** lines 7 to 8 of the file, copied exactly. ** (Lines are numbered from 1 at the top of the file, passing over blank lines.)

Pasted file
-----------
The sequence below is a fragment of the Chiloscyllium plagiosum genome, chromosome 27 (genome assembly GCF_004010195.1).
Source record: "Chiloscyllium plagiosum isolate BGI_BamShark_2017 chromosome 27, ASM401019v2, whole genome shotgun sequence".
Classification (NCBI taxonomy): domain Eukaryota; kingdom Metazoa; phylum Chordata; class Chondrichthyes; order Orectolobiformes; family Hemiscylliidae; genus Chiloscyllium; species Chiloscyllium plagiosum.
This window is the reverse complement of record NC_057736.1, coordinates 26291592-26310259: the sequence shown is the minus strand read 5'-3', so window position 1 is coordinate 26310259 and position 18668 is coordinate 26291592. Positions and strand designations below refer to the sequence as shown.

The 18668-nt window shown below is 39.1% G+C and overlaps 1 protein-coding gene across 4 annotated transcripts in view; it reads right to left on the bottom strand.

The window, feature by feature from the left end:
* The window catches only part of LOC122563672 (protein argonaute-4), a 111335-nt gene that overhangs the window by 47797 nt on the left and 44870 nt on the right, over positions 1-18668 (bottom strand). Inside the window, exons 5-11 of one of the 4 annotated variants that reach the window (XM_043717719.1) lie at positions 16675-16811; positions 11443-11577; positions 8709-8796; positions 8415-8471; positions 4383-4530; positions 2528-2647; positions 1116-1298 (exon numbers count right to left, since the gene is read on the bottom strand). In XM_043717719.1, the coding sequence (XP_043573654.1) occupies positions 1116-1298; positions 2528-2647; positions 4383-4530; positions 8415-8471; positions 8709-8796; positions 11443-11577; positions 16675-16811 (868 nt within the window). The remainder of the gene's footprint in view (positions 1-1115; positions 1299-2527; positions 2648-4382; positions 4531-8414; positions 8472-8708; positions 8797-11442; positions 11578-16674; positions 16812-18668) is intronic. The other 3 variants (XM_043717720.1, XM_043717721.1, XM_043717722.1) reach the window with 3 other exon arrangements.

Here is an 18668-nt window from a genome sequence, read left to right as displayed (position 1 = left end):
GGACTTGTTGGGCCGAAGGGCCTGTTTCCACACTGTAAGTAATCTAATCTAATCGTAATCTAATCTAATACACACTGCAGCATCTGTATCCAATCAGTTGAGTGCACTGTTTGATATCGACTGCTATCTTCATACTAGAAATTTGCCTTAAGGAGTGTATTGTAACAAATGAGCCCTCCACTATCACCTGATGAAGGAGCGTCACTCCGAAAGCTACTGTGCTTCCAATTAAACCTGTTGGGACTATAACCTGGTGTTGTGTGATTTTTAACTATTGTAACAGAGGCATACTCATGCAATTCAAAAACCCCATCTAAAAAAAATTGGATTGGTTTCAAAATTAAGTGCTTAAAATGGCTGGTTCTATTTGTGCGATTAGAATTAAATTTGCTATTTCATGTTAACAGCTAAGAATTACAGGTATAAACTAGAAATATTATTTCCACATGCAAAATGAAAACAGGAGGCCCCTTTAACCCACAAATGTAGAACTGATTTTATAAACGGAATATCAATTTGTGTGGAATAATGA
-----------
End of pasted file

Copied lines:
* The window catches only part of LOC122563672 (protein argonaute-4), a 111335-nt gene that overhangs the window by 47797 nt on the left and 44870 nt on the right, over positions 1-18668 (bottom strand). Inside the window, exons 5-11 of one of the 4 annotated variants that reach the window (XM_043717719.1) lie at positions 16675-16811; positions 11443-11577; positions 8709-8796; positions 8415-8471; positions 4383-4530; positions 2528-2647; positions 1116-1298 (exon numbers count right to left, since the gene is read on the bottom strand). In XM_043717719.1, the coding sequence (XP_043573654.1) occupies positions 1116-1298; positions 2528-2647; positions 4383-4530; positions 8415-8471; positions 8709-8796; positions 11443-11577; positions 16675-16811 (868 nt within the window). The remainder of the gene's footprint in view (positions 1-1115; positions 1299-2527; positions 2648-4382; positions 4531-8414; positions 8472-8708; positions 8797-11442; positions 11578-16674; positions 16812-18668) is intronic. The other 3 variants (XM_043717720.1, XM_043717721.1, XM_043717722.1) reach the window with 3 other exon arrangements.

Here is an 18668-nt window from a genome sequence, read left to right as displayed (position 1 = left end):